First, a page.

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5.
  • Hsu, Y. H., et al. (författare)
  • Meta-Analysis of Genomewide Association Studies Reveals Genetic Variants for Hip Bone Geometry
  • 2019
  • Ingår i: Journal of Bone and Mineral Research. - : AMBMR. - 0884-0431. ; 34:7, s. 1284-1296
  • Tidskriftsartikel (refereegranskat)abstract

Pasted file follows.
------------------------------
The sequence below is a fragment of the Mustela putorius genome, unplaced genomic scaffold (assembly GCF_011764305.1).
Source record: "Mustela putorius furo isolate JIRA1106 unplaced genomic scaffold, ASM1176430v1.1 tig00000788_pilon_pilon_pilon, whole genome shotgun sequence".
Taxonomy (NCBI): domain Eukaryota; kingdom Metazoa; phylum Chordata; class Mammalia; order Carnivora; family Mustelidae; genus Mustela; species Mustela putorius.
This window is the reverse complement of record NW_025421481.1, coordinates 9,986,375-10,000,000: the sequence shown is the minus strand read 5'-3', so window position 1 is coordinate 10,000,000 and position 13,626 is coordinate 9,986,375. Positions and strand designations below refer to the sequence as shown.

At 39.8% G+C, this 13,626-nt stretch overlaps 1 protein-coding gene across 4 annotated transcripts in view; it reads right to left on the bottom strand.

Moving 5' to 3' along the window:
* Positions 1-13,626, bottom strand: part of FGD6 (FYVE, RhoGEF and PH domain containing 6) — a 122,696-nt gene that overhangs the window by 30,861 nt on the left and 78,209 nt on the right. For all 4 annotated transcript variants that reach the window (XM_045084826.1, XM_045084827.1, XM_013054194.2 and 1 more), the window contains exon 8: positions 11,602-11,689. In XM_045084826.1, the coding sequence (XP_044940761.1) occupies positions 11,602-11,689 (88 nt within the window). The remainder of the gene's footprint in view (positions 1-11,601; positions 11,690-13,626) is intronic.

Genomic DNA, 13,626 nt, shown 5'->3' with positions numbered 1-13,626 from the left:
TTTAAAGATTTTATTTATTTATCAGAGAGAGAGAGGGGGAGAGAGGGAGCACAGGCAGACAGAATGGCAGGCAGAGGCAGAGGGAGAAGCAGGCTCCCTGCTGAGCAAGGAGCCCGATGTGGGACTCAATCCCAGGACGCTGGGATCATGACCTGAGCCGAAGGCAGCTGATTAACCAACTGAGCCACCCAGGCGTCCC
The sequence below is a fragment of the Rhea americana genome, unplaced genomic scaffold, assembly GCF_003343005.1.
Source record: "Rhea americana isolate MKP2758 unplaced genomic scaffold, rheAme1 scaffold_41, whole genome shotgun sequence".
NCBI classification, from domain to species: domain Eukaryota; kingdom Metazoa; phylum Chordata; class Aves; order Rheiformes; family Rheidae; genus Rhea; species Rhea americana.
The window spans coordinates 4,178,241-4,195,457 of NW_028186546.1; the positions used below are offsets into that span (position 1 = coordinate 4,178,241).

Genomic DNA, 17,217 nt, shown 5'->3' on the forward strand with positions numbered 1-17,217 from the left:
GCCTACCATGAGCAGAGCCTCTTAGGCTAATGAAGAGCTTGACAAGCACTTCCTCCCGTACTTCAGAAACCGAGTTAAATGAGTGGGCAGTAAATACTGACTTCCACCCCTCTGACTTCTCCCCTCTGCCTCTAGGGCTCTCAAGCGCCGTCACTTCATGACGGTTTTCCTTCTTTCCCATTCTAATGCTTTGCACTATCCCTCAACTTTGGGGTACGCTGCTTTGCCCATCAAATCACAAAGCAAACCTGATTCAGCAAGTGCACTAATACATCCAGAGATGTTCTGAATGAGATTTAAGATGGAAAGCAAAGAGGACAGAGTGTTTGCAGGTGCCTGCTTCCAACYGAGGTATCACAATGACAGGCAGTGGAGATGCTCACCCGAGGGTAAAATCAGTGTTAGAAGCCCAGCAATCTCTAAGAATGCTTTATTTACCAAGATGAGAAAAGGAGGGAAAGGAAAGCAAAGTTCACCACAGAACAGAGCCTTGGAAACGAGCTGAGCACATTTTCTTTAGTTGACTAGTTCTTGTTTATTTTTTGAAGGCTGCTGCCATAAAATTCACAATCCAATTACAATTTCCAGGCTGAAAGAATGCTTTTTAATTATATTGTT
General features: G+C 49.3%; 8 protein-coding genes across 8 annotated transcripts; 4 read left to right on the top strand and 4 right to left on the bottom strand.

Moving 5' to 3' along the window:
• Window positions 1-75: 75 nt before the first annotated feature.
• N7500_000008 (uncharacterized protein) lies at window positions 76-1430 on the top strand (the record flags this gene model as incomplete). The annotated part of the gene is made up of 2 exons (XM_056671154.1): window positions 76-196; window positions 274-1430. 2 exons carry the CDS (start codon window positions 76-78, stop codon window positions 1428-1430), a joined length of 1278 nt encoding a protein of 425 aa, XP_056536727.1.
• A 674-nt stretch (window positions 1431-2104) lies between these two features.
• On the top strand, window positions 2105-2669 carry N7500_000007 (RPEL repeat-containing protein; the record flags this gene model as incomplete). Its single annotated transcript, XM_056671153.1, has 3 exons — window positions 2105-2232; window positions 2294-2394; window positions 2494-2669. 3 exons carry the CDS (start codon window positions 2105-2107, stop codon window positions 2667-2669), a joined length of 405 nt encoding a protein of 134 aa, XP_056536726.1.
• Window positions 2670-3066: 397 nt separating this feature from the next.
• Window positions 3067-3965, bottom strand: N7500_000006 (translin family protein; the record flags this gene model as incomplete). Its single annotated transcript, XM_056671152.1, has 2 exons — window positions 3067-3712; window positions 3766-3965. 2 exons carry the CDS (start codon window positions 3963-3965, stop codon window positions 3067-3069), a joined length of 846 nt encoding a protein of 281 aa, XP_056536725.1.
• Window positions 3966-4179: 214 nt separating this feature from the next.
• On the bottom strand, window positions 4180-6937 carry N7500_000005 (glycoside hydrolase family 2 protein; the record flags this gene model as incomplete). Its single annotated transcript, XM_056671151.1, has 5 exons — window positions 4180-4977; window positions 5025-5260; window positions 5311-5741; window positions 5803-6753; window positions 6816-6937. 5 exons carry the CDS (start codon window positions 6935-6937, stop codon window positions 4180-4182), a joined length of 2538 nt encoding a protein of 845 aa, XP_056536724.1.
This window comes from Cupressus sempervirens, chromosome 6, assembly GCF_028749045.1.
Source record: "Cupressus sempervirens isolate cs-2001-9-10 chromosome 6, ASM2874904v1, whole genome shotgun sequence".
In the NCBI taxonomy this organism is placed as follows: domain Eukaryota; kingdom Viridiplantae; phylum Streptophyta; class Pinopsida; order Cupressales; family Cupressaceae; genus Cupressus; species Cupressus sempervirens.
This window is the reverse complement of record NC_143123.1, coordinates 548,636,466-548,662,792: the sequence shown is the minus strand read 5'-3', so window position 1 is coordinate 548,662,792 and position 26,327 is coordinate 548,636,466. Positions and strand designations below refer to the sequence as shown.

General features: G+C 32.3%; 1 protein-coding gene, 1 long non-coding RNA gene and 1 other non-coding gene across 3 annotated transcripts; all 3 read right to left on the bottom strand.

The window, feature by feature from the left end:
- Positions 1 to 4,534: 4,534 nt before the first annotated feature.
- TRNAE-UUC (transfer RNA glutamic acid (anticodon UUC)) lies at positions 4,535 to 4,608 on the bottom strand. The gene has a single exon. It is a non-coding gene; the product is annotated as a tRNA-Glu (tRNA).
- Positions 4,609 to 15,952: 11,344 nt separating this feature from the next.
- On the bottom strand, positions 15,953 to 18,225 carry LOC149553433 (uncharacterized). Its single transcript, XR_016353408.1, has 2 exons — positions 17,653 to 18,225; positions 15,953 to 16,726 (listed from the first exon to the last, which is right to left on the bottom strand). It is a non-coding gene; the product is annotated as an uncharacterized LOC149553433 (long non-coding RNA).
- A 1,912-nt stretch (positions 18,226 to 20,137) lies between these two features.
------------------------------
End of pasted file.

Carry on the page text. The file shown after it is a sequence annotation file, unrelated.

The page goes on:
• Hip geometry is an important predictor of fracture. We performed a meta-analysis of GWAS studies in adults to identify genetic variants that are associated with proximal femur geometry phenotypes. We analyzed four phenotypes: (i) femoral neck length; (ii) neck-shaft angle; (iii) femoral neck width, and (iv) femoral neck section modulus, estimated from DXA scans using algorithms of hip structure analysis. In the Discovery stage, 10 cohort studies were included in the fixed-effect meta-analysis, with up to 18,719 men and women ages 16 to 93 years. Association analyses were performed with similar to 2.5 million polymorphisms under an additive model adjusted for age, body mass index, and height. Replication analyses of meta-GWAS significant loci (at adjusted genomewide significance [GWS], threshold p <= 2.6 x 10(-8)) were performed in seven additional cohorts in silico. We looked up SNPs associated in our analysis, for association with height, bone mineral density (BMD), and fracture. In meta-analysis (combined Discovery and Replication stages), GWS associations were found at 5p15 (IRX1 and ADAMTS16); 5q35 near FGFR4; at 12p11 (in CCDC91); 11q13 (near LRP5 and PPP6R3 (rs7102273)). Several hip geometry signals overlapped with BMD, including LRP5 (chr. 11). Chr. 11 SNP rs7102273 was associated with any-type fracture (p = 7.5 x 10(-5)). We used bone transcriptome data and discovered several significant eQTLs, including rs7102273 and PPP6R3 expression (p = 0.0007), and rs6556301 (intergenic, chr.5 near FGFR4) and PDLIM7 expression (p = 0.005). In conclusion, we found associations between several genes and hip geometry measures that explained 12% to 22% of heritability at different sites. The results provide a defined set of genes related to biological pathways relevant to BMD and etiology of bone fragility. (c) 2019 American Society for Bone and Mineral Research.